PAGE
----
Fans of former NFL star Aaron Hernandez were grateful when a judge threw out his murder conviction shortly after he killed himself in prison on April 19, 2017.

A sympathetic judge tossed out Hernandez’s murder conviction in 2017, citing the archaic legal principal that erases a defendant’s conviction if he dies while awaiting appeal.

At the time, Hernandez’s family were relieved that he died an innocent man.

But Massachusetts’ highest court reinstated Hernandez’s murder conviction on Wednesday, saying the centuries old British doctrine was unfair to the victims.

The former New England Patriots tight end was convicted in 2015 of killing his friend, semi-professional football player Odin Lloyd, because he believed Lloyd told others he was bisexual.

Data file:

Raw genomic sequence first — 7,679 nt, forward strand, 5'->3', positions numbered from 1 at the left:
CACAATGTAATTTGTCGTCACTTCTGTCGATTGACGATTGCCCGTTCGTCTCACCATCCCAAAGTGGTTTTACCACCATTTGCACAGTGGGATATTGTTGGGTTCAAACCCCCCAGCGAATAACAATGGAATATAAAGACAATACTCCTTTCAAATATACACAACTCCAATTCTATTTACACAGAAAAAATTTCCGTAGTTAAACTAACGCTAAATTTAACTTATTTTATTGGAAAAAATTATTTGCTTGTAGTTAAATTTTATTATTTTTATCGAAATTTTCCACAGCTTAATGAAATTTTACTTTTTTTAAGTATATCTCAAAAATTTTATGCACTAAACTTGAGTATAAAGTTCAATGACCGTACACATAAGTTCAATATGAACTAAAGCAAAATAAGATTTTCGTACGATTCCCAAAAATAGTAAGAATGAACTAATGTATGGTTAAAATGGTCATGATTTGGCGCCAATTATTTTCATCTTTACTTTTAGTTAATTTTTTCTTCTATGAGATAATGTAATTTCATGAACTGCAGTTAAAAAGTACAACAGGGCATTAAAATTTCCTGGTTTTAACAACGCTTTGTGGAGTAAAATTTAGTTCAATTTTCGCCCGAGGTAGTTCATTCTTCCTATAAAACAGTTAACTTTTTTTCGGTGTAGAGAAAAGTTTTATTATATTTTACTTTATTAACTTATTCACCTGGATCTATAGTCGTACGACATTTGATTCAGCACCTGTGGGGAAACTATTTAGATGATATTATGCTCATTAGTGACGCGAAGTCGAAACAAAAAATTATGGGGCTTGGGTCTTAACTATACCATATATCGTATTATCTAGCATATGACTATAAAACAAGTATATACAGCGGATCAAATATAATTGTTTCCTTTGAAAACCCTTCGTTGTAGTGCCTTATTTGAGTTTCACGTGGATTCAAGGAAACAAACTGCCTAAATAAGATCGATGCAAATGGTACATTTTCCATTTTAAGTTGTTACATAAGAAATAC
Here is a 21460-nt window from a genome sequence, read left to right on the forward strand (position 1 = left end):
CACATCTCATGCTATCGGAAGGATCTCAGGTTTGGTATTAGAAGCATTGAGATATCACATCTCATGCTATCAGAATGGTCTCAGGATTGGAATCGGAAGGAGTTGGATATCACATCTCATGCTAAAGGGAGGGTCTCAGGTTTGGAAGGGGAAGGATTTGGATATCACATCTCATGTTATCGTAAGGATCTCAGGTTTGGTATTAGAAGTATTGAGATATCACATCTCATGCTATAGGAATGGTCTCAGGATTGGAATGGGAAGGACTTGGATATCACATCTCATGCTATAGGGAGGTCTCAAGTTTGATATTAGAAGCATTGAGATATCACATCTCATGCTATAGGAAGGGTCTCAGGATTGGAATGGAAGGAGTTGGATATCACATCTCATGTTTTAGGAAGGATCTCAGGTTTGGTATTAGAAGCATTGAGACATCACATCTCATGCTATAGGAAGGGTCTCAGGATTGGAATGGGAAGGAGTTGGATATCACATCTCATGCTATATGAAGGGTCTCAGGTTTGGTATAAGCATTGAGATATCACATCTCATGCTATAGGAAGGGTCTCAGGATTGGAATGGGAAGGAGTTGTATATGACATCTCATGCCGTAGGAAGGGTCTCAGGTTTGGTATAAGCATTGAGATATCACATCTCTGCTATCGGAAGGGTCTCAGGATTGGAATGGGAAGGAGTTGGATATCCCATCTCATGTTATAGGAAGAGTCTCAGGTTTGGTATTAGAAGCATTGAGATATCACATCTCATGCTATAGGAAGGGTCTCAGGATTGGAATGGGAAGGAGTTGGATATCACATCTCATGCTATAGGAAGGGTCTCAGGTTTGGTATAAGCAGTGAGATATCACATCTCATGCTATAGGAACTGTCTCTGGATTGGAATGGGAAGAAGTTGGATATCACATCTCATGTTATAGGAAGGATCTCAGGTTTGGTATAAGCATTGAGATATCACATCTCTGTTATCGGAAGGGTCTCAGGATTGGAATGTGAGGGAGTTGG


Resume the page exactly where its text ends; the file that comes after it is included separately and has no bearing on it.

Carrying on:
Two years later, the 27-year-old killed himself in his prison cell days after being acquitted of most charges in a separate double-murder case.

Bristol County District Attorney Thomas Quinn III argued the doctrine was outdated and unfair.

“He goes through a full trial, a jury who speaks for the public convicts him and because he dies, in this case commits suicide, the whole thing is wiped out like it never happened? It’s not fair or just and should be changed,” Quinn told reporters after the November hearing.

Under the new rule laid out by the Massachusetts Supreme Judicial Court, the conviction will stand, but the court record will note the conviction was neither affirmed nor reversed because the defendant died while the appeal was pending.

Hernandez’s attorney had previously argued the legal doctrine should remain intact, saying juries make mistakes.

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